Tools of the Trade: The T-Mobile MDAIII smart phone


The first “XDA” did much to establish the market for smart phones in the UK, and the latest version, sold as the MDAIII on T-Mobile (and the XDA II on O2) follows the same formula: a full-sized PDA (personal digital assistant) screen; the Windows Mobile Pocket PC operating system; support for GPRS; and buttons on the device for the main Windows functions as well as to make calls.

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The MDAIII adds WiFi wireless networking to its predecessors’ GPRS data connections, as well as a neat keyboard that slides out from underneath the screen.

The enhancements make the MDAIII heavier than some other smart phones, but it is not much bulkier than standalone handhelds from manufacturers such as Dell or HP. The addition of the keyboard – just large enough for relatively fast, two-finger typing – is a real bonus for anyone who wants to send emails on the move.

The other drawback of Pocket PC-based devices – a relatively short battery life – is not too much of a problem with the MDAIII, considering its functions. Although using the WiFi connection will drain the power more quickly than using the device purely as a phone, battery life should be enough for two to three days without a recharge. The battery is removable, so you can carry a spare.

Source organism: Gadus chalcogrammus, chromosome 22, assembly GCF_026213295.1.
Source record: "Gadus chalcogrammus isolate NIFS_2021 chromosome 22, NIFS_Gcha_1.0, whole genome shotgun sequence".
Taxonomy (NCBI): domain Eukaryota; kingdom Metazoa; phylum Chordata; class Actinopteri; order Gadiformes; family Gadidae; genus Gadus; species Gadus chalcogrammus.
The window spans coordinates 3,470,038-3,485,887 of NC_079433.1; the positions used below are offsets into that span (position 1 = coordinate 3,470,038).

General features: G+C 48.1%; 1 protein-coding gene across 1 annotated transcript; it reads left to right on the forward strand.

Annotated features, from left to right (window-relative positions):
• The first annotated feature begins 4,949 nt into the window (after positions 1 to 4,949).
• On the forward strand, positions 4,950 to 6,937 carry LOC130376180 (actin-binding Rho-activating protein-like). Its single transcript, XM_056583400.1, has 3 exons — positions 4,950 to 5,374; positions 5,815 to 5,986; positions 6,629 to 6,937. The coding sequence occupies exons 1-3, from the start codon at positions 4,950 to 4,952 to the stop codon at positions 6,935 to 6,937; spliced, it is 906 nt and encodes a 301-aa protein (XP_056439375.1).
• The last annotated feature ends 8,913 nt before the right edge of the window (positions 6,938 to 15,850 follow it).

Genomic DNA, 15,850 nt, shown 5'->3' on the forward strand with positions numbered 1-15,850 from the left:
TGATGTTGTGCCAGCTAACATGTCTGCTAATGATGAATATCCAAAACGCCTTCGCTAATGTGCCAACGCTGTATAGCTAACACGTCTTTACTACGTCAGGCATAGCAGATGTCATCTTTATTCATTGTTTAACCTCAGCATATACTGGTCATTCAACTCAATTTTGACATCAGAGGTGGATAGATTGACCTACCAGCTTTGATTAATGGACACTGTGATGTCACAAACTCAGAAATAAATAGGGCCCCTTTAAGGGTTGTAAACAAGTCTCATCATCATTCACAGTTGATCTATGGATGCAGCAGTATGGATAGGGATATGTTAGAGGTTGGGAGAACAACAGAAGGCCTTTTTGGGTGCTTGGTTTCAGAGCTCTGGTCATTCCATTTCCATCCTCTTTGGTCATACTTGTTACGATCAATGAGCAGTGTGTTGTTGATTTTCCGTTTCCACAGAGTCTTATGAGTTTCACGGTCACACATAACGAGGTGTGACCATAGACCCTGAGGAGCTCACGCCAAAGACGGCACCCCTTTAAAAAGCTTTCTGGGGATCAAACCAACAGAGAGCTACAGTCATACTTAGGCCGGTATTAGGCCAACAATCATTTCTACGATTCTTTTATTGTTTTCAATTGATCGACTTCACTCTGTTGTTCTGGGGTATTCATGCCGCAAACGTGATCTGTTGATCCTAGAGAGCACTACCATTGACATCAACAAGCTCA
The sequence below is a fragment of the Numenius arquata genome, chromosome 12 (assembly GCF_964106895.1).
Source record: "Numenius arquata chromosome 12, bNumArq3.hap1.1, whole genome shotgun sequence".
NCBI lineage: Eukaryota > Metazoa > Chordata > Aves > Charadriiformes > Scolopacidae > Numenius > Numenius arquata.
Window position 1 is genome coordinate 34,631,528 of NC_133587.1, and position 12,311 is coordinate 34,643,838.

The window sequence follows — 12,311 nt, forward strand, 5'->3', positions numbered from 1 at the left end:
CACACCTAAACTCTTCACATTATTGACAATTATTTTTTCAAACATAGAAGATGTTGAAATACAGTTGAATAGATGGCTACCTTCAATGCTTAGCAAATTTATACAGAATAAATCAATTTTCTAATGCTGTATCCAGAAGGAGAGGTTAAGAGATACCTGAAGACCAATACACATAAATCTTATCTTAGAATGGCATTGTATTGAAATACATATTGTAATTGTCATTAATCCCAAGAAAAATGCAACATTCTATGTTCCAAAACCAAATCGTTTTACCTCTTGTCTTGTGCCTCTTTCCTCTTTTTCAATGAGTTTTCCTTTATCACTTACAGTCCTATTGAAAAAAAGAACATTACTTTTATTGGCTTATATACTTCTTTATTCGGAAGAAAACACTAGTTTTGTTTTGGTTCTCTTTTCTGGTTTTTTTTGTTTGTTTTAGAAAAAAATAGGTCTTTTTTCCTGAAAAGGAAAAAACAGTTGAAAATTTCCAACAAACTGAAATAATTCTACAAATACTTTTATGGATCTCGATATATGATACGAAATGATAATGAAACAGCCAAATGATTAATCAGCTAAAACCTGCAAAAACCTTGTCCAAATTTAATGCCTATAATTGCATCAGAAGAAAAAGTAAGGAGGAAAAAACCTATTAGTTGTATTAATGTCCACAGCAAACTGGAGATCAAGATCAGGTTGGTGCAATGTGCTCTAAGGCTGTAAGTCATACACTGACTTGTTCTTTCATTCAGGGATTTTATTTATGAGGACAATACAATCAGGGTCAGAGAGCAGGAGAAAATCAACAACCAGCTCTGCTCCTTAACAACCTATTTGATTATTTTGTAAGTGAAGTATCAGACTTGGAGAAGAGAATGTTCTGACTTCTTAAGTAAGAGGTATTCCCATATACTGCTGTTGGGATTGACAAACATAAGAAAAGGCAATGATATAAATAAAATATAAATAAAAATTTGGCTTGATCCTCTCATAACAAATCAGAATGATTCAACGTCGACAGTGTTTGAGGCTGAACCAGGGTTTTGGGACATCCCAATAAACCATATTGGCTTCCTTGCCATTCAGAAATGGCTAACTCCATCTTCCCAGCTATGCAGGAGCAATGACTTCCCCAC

The MDAIII comes with all the usual features of a Windows Mobile device: email, web browser, media player, voice recording and a calendar. It also includes a VGA digital camera, 128MB of memory and an expansion slot for memory cards.

However, some of the features seem to come at the expense of ease of use. Trying to set up the MDAIII to work with different networks means navigating the Windows set-up menus. Several of these still mention modems – which the MDAIII does not have – but not WiFi.

This forces handheld makers to install their own software to manage connections. The software T-Mobile has picked for the MDAIII is not as easy to use or as flexible as some of the alternatives.

During our trial, it proved impossible to configure the MDAIII to work on a home wireless network, as the software does not support the security settings for the wireless access point.

It was also impossible to connect the MDAIII to a T-Mobile hotspot. Every attempt resulted in the MDAIII falling back to its GPRS link. This, though, worked well.

The features of the MDAIII make it attractive to those who want a fully featured handheld computer that doubles as a phone. But it is not recommended for anyone who will rely on using it with a wireless home network.


Pros: plenty of features, keyboard.

Cons: WiFi connection proved useless in tests.

Rating: 2 out of 5.

Price: £279.99.


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